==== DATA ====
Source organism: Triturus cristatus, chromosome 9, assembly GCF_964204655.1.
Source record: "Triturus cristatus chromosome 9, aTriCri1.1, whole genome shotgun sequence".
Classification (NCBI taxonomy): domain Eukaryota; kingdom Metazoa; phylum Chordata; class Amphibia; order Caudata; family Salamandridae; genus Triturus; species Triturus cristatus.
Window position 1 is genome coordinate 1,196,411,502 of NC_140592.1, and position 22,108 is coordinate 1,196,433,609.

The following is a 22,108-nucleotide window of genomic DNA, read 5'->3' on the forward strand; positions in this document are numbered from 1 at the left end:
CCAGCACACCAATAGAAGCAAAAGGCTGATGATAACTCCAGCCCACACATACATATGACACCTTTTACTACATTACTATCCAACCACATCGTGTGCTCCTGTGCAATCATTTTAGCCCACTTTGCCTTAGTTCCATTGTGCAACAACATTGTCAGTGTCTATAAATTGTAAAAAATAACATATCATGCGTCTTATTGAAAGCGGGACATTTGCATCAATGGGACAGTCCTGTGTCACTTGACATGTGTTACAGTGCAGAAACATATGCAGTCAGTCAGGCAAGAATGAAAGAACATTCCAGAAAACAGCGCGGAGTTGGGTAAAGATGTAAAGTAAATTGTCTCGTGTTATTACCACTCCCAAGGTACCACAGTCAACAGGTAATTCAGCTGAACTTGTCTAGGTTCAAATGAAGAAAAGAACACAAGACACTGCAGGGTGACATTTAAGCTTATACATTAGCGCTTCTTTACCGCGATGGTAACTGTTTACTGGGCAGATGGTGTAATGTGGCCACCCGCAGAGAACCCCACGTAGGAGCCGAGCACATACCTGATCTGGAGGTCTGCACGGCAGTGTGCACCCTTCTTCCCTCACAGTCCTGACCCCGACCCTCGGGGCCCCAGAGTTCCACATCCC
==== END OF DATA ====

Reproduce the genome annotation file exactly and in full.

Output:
Source organism: Triturus cristatus, chromosome 9, assembly GCF_964204655.1.
Source record: "Triturus cristatus chromosome 9, aTriCri1.1, whole genome shotgun sequence".
Classification (NCBI taxonomy): domain Eukaryota; kingdom Metazoa; phylum Chordata; class Amphibia; order Caudata; family Salamandridae; genus Triturus; species Triturus cristatus.
Window position 1 is genome coordinate 1,196,411,502 of NC_140592.1, and position 22,108 is coordinate 1,196,433,609.

The following is a 22,108-nucleotide window of genomic DNA, read 5'->3' on the forward strand; positions in this document are numbered from 1 at the left end:
CCAGCACACCAATAGAAGCAAAAGGCTGATGATAACTCCAGCCCACACATACATATGACACCTTTTACTACATTACTATCCAACCACATCGTGTGCTCCTGTGCAATCATTTTAGCCCACTTTGCCTTAGTTCCATTGTGCAACAACATTGTCAGTGTCTATAAATTGTAAAAAATAACATATCATGCGTCTTATTGAAAGCGGGACATTTGCATCAATGGGACAGTCCTGTGTCACTTGACATGTGTTACAGTGCAGAAACATATGCAGTCAGTCAGGCAAGAATGAAAGAACATTCCAGAAAACAGCGCGGAGTTGGGTAAAGATGTAAAGTAAATTGTCTCGTGTTATTACCACTCCCAAGGTACCACAGTCAACAGGTAATTCAGCTGAACTTGTCTAGGTTCAAATGAAGAAAAGAACACAAGACACTGCAGGGTGACATTTAAGCTTATACATTAGCGCTTCTTTACCGCGATGGTAACTGTTTACTGGGCAGATGGTGTAATGTGGCCACCCGCAGAGAACCCCACGTAGGAGCCGAGCACATACCTGATCTGGAGGTCTGCACGGCAGTGTGCACCCTTCTTCCCTCACAGTCCTGACCCCGACCCTCGGGGCCCCAGAGTTCCACATCCC